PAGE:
IoT sensors and software help move COVID-19 vaccines
Telematics and cloud-based analytics can give shippers and pharmaceutical companies vital information.
Drugmakers, the US military and shipping giants UPS and FedEx are working together to move millions of doses of COVID-19 vaccines into healthcare facilities across the country, and behind the scenes another set of companies is hard at work keeping those vaccines safe in transit. Firms that specialize in Internet of Things (IoT) sensor and software technology could have a crucial role to play in the cold chain storage required to keep the vaccines intact.
One example is Carrier, a global manufacturer of climate control solutions. The company is named for Willis Carrier, who invented the modern air conditioner, but today the name Carrier has a secondary meaning as refrigerated Carrier Pods carry temperature-sensitive cargo to global destinations.
"Carrier saw a need arise with the pandemic and quickly developed a solution," said Luca Bertuccelli, director of connected platform solutions for Carrier's refrigeration business. Carrier's Sensitech unit makes temperature indicators and monitoring solutions that are being used in portions of the current vaccine distribution effort, according to the company. Temperatures as low as -20 degrees Celsius, the required storage temperature for the Moderna vaccine, can be measured by the company's sensors. Its monitoring solution includes a dry ice probe; dry ice is required to maintain the Pfizer BioNTech vaccine at -70 degrees Celsius.
Bertucelli said connected sensors can be placed on both the refrigerated containers that carry vaccines and on the medical packages stored inside those containers. The refrigerated containers include telematics to support real-time status updates. Data is processed by the company's Lynx software platform, which leverages Amazon Web Services' IoT, analytics and machine learning capabilities. Machine learning is used to identify issues that could affect cargo, and recommend ways to improve outcomes and avoid potential loss or spoilage.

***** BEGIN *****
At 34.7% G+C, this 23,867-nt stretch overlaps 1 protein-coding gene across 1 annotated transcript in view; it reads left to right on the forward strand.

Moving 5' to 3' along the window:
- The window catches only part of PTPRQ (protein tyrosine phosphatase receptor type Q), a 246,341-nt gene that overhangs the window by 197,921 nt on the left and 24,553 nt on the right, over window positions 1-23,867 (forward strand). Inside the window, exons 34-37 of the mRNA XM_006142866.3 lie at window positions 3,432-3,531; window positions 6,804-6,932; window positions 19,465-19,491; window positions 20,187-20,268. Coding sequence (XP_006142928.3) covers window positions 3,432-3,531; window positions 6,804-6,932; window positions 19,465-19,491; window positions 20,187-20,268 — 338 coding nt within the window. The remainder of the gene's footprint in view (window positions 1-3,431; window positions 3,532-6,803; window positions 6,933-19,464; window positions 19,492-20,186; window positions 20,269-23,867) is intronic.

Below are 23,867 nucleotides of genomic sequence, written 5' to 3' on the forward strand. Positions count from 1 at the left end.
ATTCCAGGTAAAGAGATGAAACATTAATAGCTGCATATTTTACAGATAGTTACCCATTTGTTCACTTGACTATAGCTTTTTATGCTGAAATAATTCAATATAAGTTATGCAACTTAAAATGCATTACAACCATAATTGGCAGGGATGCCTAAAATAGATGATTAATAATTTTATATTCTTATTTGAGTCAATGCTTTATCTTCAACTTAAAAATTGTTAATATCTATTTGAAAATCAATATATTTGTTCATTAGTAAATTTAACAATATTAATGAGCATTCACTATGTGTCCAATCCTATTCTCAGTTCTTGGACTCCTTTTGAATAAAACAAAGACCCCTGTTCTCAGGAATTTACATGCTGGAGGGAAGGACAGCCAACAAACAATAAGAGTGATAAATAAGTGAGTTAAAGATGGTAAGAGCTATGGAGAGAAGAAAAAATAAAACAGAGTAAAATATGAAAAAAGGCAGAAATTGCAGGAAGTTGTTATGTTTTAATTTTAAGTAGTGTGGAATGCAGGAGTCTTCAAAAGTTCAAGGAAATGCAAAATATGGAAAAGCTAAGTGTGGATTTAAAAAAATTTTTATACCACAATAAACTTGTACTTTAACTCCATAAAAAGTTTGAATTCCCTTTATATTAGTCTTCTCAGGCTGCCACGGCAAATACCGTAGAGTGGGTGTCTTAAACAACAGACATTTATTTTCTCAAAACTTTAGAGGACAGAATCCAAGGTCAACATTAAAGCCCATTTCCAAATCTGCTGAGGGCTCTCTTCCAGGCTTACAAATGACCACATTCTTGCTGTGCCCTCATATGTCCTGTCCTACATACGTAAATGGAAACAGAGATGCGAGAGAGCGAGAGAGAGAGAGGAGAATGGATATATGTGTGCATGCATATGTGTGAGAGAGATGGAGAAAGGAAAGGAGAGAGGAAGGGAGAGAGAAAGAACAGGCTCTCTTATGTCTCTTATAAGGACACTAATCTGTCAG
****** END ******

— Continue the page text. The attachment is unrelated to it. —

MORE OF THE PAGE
As for the wireless network technology supporting the offering, Carrier officials said the company "will work with different customers to finalize needs for the Pods, but sensors can include cellular connectivity." They didn't provide any more information.
Alerts and warnings
By using Carrier's product, shippers can find out about potential issues with their cargo by accessing an app that delivers notifications. Bertuccelli said Carrier is working to develop text and email notifications so that shippers can find out about problems without needing to check a special app.
Carrier estimates that one of its newly developed Carrier Pods can provide cooling capacity for hundreds of thousands of vaccines. "There are several COVID-19 vaccines in development, and each has its own set of strict requirements," said Mike Hurton, vice president and general manager at Carrier's Sensitech unit. "Our comprehensive monitoring solutions can move with the product enabling drug manufacturers and their distributors to help ensure product quality and compliance."
IoT solutions developed by Carrier and others will play a critical role in the effort to vaccinate as many people as possible. Experts say that pharmaceutical companies have reported spoilage rates of up to 20% for other vaccines, and these companies know they can save lives by reducing that percentage with this vaccine.
But ensuring safe transit is only one aspect. For example, the combination of location-tracking sensors and cloud-based data analytics could enable drug companies and military logistics personnel to understand how much usable vaccine is available at each target location, and how much is expected to be there in the near future. Combining this data can facilitate the re-routing of shipments in order to fulfill the goal of maximizing the delivery of the vaccine to healthcare providers and vulnerable populations.
— Martha DeGrasse, special to Light Reading. Follow her @mardegrasse